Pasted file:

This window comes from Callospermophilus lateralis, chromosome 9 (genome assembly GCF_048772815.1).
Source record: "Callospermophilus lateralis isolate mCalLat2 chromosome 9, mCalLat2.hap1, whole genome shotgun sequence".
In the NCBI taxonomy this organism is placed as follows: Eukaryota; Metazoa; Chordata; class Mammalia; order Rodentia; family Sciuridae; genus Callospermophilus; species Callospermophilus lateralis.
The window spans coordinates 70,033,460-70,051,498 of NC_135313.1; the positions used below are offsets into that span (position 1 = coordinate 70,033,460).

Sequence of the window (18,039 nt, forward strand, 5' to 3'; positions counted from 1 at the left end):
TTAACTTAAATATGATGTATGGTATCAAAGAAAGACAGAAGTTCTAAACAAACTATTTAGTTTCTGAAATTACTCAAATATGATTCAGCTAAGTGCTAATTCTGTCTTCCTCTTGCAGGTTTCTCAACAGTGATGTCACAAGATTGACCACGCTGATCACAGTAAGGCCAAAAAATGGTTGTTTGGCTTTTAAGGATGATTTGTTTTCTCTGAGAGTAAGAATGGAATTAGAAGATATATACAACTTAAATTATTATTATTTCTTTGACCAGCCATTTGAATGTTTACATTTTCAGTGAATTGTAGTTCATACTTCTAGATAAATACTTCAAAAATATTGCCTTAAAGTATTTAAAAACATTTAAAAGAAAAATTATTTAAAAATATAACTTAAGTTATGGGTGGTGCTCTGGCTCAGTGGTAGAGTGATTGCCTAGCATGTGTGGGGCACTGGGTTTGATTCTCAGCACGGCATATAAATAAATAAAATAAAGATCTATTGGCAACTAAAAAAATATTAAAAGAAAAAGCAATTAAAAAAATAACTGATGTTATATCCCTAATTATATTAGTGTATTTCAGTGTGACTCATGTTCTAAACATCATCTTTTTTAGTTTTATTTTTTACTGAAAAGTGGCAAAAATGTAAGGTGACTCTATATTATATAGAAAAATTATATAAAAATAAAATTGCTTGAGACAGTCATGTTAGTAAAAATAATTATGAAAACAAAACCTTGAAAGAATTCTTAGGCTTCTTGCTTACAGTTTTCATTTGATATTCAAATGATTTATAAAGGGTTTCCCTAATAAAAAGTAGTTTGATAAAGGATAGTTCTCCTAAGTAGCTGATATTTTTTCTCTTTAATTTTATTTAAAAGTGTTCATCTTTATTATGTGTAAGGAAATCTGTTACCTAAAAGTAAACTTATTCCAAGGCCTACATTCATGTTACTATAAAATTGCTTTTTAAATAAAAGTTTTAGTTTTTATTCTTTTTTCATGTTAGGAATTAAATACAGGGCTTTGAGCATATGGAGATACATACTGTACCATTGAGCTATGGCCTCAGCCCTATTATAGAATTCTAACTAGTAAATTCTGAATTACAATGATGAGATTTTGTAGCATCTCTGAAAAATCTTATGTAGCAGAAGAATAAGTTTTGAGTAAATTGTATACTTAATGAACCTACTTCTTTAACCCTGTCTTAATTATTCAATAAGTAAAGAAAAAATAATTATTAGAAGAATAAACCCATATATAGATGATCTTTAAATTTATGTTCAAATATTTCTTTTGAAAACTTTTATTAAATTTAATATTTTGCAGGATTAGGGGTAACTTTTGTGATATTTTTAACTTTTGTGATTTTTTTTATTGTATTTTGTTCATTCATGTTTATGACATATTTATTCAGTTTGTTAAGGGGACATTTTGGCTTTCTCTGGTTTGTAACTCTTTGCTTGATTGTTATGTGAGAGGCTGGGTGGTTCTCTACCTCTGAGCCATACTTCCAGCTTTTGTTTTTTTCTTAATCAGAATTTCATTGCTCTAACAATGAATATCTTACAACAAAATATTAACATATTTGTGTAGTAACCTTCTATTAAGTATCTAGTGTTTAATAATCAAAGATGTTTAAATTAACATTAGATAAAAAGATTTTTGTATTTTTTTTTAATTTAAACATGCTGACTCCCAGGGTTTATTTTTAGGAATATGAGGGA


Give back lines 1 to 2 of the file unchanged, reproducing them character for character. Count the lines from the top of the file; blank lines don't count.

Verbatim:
This window comes from Callospermophilus lateralis, chromosome 9 (genome assembly GCF_048772815.1).
Source record: "Callospermophilus lateralis isolate mCalLat2 chromosome 9, mCalLat2.hap1, whole genome shotgun sequence".